Everyone wants to pay less tax, but most of us manage to avoid thinking about the taxman before push comes to shove in March and April. That’s often too late, says Kurt Rosentreter, a senior financial advisor with Toronto-based Berkshire Securities Inc. and author of Wealthbuilding: “Tax planning should be a year-round thing.” But there’s still time to find savings. Make these tax-wise moves before year-end or early in the new year to slash your 2006 tax bill:
1. Use capital losses to offset capital gains. Sell money-losing shares or mutual funds before year-end to count as a loss for the current tax year, says Adrian Mastracci, portfolio manager of KCM Wealth Management Inc. in Vancouver. First, apply the losses against gains for 2006; if you can’t use them all, they can be carried back to offset gains made in any of the previous three years. Have your sell or redemption order in by December 20 to ensure it’s processed in time, advises Mastracci. “Don’t wait until the last trading day.”
2. Pay deductible investment expenses. Advisory fees, safety deposit box charges and accounting fees must be paid by December 31 in order to claim them come April.
3. Defer bonuses or dividends. If your compensation includes a bonus or dividends, you’ll want to declare the payments in 2006 so you can write them off as a business expense. But you have 179 days to pay yourself. Wait until January, recommends Rosentreter: “That allows you to defer taxes on the payments until the following year.” Plus, the taxation rate on dividends is slated to drop from about 31% to as low as 21% in 2007. That reduction, adds Rosentreter, might impact how you pay yourself in the future.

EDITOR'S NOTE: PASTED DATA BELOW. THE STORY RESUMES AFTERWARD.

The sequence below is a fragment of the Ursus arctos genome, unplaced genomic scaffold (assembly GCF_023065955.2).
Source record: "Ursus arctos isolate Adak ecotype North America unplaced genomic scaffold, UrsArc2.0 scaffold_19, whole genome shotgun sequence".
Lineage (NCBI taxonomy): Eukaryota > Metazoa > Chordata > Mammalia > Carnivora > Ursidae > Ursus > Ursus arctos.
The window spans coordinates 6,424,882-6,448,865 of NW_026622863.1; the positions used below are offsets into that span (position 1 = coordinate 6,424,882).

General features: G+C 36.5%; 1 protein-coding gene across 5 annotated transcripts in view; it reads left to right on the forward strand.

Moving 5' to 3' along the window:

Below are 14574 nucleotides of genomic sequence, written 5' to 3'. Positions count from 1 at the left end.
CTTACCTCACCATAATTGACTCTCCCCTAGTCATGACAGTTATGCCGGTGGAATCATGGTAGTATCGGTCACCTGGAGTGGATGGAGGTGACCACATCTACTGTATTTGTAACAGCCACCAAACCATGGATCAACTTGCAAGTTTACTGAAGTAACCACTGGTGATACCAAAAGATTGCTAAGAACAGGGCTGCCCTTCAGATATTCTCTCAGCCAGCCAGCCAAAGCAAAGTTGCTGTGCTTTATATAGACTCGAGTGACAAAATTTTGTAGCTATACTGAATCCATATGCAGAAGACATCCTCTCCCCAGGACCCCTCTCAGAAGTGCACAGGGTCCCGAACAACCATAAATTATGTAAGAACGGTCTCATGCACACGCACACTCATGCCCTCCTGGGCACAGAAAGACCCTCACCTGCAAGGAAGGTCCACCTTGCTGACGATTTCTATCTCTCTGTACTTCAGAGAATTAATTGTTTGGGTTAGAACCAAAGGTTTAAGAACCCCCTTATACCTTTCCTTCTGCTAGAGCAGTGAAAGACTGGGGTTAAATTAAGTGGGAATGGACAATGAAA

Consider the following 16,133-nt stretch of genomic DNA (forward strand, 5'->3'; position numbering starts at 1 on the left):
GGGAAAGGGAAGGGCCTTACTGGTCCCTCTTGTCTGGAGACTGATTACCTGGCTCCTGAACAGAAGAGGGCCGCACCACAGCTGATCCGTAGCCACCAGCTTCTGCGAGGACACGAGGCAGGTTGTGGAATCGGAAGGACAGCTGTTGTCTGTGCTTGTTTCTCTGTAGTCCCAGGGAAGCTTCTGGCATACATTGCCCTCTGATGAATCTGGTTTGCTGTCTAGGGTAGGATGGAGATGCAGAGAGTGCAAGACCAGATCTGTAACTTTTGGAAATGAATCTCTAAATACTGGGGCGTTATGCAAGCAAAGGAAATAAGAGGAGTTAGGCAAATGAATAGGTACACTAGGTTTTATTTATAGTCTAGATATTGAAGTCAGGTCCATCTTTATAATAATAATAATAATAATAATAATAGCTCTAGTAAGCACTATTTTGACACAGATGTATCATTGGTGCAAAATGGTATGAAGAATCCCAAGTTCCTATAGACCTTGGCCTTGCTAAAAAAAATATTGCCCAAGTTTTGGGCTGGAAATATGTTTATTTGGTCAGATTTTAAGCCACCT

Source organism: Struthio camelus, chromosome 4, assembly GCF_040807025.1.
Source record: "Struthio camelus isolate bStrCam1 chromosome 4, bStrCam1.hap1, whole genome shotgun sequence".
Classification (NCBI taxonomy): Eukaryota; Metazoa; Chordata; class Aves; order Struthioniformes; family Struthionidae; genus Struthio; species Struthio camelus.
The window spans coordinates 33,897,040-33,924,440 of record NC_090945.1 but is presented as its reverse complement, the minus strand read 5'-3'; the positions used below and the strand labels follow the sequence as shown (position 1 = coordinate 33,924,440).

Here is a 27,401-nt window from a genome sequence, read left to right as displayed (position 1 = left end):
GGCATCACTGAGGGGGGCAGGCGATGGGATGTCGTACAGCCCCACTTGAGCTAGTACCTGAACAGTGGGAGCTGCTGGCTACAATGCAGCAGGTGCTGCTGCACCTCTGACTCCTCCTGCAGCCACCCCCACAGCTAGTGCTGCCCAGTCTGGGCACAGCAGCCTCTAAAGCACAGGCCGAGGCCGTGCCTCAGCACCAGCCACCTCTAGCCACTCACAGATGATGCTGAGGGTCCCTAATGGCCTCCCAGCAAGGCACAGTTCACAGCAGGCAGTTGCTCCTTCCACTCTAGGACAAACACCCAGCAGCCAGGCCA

4. Delay any purchases of non-registered mutual fund until the new year. Mutual funds generally distribute their income and net realized capital gains in December, points out Mastracci. You, in turn, have to declare any gains distributed by your funds to Canada Revenue Agency, even if you simply reinvest them. That means if you buy into a fund in December, you pay taxes on income and gains that were accumulating all year, even though you didn’t earn them and you won’t get the cash.
5. Make any charitable donations before year-end to realize the benefits on your 2006 return. Rather than cash, consider donating shares, suggests Mastracci. “With the changes in the last federal budget in May, there is no capital gain reported by the individual who donates securities or bonds to a charity.”
Here’s how it works: Let’s say your marginal tax rate is 46% and your investment in ABC company has done very well. You bought it for $25,000 and it’s worth $50,000 on the day you donate it to the United Way. If you had sold it, you would have to report a capital gain of $25,000, of which only half would be added to your income. The result: additional taxes of about $5,500 (in B.C.). If you donate the stock, that $12,500 capital gain is exempt from tax and yet you get to deduct the entire $50,000 charitable contribution, saving you taxes of about $21,850.
The caveat: Your broker has to transport the stock physically to the charity, so it could take time. Don’t do it at the very last minute.
6. Ensure you pay yourself enough salary and bonus before the end of the year to allow for a maximum RRSP contribution in 2006. Once your income reaches $105,555, you’ll reach the maximum contribution level, which is $19,000 for 2007, shaving almost $9,000 from your tax bill if you’re in the top marginal tax bracket.
Consider, too, contributing to a spousal RRSP. You do have until March 1, 2007, but the earlier you contribute, the more time your money has to grow. Although recent changes by the federal Finance Department allow couples over the age of 65 to split pension income, spousal RRSPs still make a lot of sense for those aiming to retire before they turn 65. “Since each member of a couple is taxed individually,” says Mastracci, “the goal is to have a similar income when you retire.”
7. Avoid December maturities. If you have bonds or GICs maturing late in 2006, most banks will automatically roll them over for a 12-month term. By opting to roll them over for, say, 13 months instead, you can push the maturity date to the following year and defer taxes until the year after that.